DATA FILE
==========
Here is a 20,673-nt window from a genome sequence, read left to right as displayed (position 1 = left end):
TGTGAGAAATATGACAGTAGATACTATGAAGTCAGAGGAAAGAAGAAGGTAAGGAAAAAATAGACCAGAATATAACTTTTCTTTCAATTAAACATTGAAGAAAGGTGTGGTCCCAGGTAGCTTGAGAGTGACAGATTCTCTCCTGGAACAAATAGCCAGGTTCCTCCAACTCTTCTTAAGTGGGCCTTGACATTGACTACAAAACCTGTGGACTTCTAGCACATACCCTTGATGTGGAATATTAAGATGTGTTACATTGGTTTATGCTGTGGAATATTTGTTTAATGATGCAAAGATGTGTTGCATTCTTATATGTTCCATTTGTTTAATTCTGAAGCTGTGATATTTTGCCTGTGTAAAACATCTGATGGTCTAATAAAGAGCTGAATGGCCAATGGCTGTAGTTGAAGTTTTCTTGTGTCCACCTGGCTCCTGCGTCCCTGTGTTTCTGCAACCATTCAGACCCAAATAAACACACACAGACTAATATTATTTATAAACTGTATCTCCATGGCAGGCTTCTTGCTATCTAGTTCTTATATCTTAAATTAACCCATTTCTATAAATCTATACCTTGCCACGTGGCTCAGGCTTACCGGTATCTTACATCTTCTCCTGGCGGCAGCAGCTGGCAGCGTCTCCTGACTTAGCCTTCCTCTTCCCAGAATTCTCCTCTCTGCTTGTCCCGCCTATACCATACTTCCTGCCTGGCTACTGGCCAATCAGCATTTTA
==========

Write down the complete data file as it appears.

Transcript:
Here is a 20,673-nt window from a genome sequence, read left to right as displayed (position 1 = left end):
TGTGAGAAATATGACAGTAGATACTATGAAGTCAGAGGAAAGAAGAAGGTAAGGAAAAAATAGACCAGAATATAACTTTTCTTTCAATTAAACATTGAAGAAAGGTGTGGTCCCAGGTAGCTTGAGAGTGACAGATTCTCTCCTGGAACAAATAGCCAGGTTCCTCCAACTCTTCTTAAGTGGGCCTTGACATTGACTACAAAACCTGTGGACTTCTAGCACATACCCTTGATGTGGAATATTAAGATGTGTTACATTGGTTTATGCTGTGGAATATTTGTTTAATGATGCAAAGATGTGTTGCATTCTTATATGTTCCATTTGTTTAATTCTGAAGCTGTGATATTTTGCCTGTGTAAAACATCTGATGGTCTAATAAAGAGCTGAATGGCCAATGGCTGTAGTTGAAGTTTTCTTGTGTCCACCTGGCTCCTGCGTCCCTGTGTTTCTGCAACCATTCAGACCCAAATAAACACACACAGACTAATATTATTTATAAACTGTATCTCCATGGCAGGCTTCTTGCTATCTAGTTCTTATATCTTAAATTAACCCATTTCTATAAATCTATACCTTGCCACGTGGCTCAGGCTTACCGGTATCTTACATCTTCTCCTGGCGGCAGCAGCTGGCAGCGTCTCCTGACTTAGCCTTCCTCTTCCCAGAATTCTCCTCTCTGCTTGTCCCGCCTATACCATACTTCCTGCCTGGCTACTGGCCAATCAGCATTTTA